It’s not unusual that we encounter a story about quilters using their craft to help others, whether it’s raising money (as in the AAQI piece you can read about in this issue), or donating finished quilts to provide a sense of warmth and comfort to someone who needs it.
And certainly, we’ve also heard accounts of people using quilting as a therapeutic tool, both medically and psychologically. But it’s not as common that we get the story directly from someone for whom quilting has been a life-changing discovery and a means to both physical and emotional recovery, as in the case of Patricia Silva of Mexico City.
Above—Silva with quilting instructor Pam Holland
A little over a decade ago, Silva was diagnosed with MS (Multiple Sclerosis) at the Mayo Clinic in Minnesota. She was blind, couldn’t sit, and was forced to lie on her back, had no coordination, and some other “not-so-nice details.” After being there for a full two months, she was given a final—and heartbreaking—diagnosis. She would never walk again.
“They gave me a wheelchair and I was treated with cortisone for a long time—about a year,” she continues. “When I came back home [to Mexico City], a doctor here told me that, it would not be easy, but they wanted to make me walk again.”
Although the doctor was, in fact, able to help Silva walk again, she was left with terrible pain in her ankles. Initial x-rays seemed to show that nothing was wrong, but it was ultimately determined that the long-term and intensive cortisone treatment had damaged her bones, and she would have to learn to live with the pain.
It was on a trip to the U.S. that Silva first encountered quilting. “I was looking for yarn to knit with and went into a quilting store. I saw what they were doing and loved it. I had never heard about quilting before, and I told my sister, ‘Someday, I’m going to learn how to do that!’” she says.
It wasn’t until five years later that Silva sought out a quilting teacher in Mexico City, where she found a woman teaching in her garage with just a few fabrics. That was 2007, and quilting had just begun to gain interest in her area. Though, Silva notes that the teacher she took that first class from now owns a “big and beautiful” quilting store in Mexico City, where quilting continues to grow.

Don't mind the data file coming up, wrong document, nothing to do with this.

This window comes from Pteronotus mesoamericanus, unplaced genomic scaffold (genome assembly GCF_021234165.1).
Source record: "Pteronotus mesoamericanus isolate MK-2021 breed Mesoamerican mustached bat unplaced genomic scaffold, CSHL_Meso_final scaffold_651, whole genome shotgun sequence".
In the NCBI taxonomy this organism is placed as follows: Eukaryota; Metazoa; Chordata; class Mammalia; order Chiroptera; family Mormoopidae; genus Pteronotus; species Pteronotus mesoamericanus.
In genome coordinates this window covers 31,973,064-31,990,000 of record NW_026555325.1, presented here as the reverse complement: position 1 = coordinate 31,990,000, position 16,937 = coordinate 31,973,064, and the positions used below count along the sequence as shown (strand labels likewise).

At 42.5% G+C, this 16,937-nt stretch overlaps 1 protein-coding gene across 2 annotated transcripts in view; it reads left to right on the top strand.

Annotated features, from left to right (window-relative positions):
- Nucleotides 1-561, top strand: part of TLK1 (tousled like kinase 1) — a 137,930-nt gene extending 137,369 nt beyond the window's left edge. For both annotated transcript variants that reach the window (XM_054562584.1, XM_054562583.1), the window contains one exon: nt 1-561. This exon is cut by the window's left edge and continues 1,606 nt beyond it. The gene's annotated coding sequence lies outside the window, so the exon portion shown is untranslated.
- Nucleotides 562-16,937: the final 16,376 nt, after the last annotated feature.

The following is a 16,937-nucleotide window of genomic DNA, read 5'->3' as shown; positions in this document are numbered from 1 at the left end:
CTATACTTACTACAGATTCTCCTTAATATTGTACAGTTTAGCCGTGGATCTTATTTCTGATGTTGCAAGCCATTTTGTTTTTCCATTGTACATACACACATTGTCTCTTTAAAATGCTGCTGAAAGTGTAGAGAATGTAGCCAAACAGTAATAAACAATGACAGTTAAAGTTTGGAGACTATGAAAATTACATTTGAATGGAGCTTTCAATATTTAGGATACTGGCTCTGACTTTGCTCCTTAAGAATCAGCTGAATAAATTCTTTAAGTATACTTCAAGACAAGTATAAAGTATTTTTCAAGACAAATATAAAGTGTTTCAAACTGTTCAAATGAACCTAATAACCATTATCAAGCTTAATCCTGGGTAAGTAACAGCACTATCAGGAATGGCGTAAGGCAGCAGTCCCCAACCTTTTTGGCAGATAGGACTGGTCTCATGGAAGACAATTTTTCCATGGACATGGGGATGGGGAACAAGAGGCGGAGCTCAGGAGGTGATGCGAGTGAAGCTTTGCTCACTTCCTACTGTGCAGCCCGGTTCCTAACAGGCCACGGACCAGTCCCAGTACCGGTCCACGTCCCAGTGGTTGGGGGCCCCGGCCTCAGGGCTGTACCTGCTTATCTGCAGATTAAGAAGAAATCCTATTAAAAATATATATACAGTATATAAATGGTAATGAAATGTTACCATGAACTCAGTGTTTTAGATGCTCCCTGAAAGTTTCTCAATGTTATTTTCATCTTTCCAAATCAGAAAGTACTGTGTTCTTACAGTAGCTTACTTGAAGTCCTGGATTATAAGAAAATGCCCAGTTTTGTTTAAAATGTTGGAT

“I started with a lot of limitations,” she says. “I wasn’t able to cut, sew, or go to the ironing board [which required a lot of up and down movement]. But the teacher and classmates all helped me—they became my angels. I kept quilting. It made me feel useful and helped me improve on my therapies.”
About four months after, well-known quilting instructor Pam Holland came to Mexico City to teach, where Silva met her for the first time. It was during a class with Holland that Silva’s quilting moved to a new level. “It was my first hand free quilting work,” she says of the Hens piece she created during the class. “But even more than my quilt, I loved the way that Pam is, and she became a very important person for me.”
Around the time that Silva started quilting, her daughter got married and moved out of their home. She attributes quilting with helping her to reestablish a social life, something she had largely abandoned due to her handicap.
“It wasn’t easy for me to come and go, and I didn’t want to, because I didn’t want people to see me,” she says. “But as I got involved in quilting, I stopped caring as much, and just kept going, at the same time improving my physical therapy and—most importantly—my spirit. The wonderful friendships with my classmates were doing miracles day by day.
“Today, I do not feel lonely at all. I have no time to. My sewing machine, fabrics, new ideas, and having fun with other quilters takes all my time,” she continues. “Quilting has also really improved my therapy, because I needed to move to do better.”
At that time, Silva still needed to use crutches to get around. This year, she’s able to walk and even run by herself (only relying upon crutches on days when her pain is worse). This has also allowed Silva to attend International Quilt Festival in Houston, where, she says, she loves seeing “all of those beauties” and finding her “good friend Pam” to say hello in person.
It was also at this year’s Festival in Houston that a member of our Education team encountered Silva—while waiting for Holland outside of her lecture room—and heard of her story. Silva had brought a work along with her (a Jacaranda Tree quilt) to show Holland. And while Silva’s daughter (there with her for the first time) attempted to take a photo of Silva, her work, and Holland outside of the classroom, Silva realized she’d left her glasses inside. As she ran in to look for them, the Education member remarked, “She’s in good shape.”
Her daughter quickly responded, “What if I told you that, not long ago, she was told she wouldn’t walk again? I am so happy she has a passion that now makes her run!”
Photos at left: Silva’s various quilted works
© 2014. A publication of Quintessential Quilt Media. No portion may be reproduced without the expressed written consent of Quilts, Inc.